Guest blog post by Tate Tooley, IT Manager, Bloss & Dillard
I'm sure many of you have heard of these two services.
They have both been around for a number of years now. But, for those of you who haven't, I'll give a brief description of each.
Dropbox is an online file "repository", or central location where files can be stored.
It can be accessed in multiple ways; through a web browser, from the local folder it creates on every device you want to sync or from a mobile device app.
Your Dropbox account is in the cloud but it will create a local folder on each device that you want to sync. In doing so, it syncs the contents of all those different folders into the cloud folder.
Evernote is an online tool that can store notes, web pages (or portions thereof), emails, pdfs, etc.
These items can be organized in whatever way you choose. You can have separate notebooks for specific topics or just tag notes/files to be able to quickly find them.
This can be considered your online Post-it Note stack.
Ok. That tells you what you need to know. Now what?
There are all kinds of various articles and/or blogs that go into how you can use Evernote and Dropbox. So, feel free to review those.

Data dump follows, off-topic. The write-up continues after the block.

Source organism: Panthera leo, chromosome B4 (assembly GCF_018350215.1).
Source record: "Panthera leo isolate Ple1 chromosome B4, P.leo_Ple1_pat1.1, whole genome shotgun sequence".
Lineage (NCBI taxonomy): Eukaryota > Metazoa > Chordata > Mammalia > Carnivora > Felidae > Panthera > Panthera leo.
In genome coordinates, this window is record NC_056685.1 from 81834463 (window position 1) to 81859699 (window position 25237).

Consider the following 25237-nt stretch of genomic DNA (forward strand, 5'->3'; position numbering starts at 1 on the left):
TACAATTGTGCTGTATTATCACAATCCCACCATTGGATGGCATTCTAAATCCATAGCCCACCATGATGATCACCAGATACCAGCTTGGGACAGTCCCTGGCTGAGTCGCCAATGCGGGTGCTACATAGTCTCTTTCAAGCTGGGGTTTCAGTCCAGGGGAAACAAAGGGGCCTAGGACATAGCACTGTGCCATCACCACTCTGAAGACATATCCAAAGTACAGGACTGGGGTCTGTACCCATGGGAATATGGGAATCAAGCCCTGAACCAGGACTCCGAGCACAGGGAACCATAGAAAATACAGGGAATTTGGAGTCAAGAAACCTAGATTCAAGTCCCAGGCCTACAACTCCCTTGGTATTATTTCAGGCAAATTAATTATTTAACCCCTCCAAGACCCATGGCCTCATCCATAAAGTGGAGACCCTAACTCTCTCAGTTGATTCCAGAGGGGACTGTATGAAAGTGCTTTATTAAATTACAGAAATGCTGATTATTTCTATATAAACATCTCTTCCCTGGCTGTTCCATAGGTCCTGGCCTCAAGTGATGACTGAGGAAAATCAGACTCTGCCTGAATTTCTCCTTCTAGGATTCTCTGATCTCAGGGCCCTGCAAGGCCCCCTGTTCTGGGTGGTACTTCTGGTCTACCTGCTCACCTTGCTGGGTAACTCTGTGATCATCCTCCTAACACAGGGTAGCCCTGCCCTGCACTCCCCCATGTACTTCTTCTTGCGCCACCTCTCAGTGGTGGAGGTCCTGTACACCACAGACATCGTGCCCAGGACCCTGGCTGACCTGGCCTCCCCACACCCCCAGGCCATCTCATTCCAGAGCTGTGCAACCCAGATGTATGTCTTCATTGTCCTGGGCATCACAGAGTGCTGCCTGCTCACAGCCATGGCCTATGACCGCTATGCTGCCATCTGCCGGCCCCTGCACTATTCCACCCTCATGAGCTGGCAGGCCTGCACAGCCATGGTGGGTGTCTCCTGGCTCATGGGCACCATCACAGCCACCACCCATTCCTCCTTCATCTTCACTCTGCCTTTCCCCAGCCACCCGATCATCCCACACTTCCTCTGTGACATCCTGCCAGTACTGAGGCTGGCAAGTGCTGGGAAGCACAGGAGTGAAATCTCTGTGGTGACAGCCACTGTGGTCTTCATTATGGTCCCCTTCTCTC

What I'm going to do is just give you a few real-life examples of how I personally utilize Dropbox and Evernote. That may be more helpful than googling dozens of articles.
So here it goes…..
I use Evernote as my notebook to keep track of all my passwords. We all have more passwords than we know what to do with. Evernote allows me to keep track of every username and password I have.
I use Evernote to create grocery lists that I can access when I go to the store.
I use Evernote to create to-do-lists.
If I find good information on a web page, I use Evernote's Webclipper to save that specific information without having to bookmark or remember the URL of the website.
I use Dropbox to keep all my iPhone photos. When you have Dropbox sync installed on your desktop/laptop/workstation and you plug in your mobile device, it automatically uploads all the recent photos since the last time I synced.
I use Dropbox for all my personal files. Tax returns, receipts, invoices, etc. are stored in Dropbox.
Instead of trying to keep all those paper manuals for all the appliances and other devices I have accumulated over time, I just found them online and downloaded them to a folder in Dropbox so I can access them at any time and not have to clutter up a drawer with all that paper.
I could go on and on as the uses for these two services are only limited to the creativity of how you can think to use them!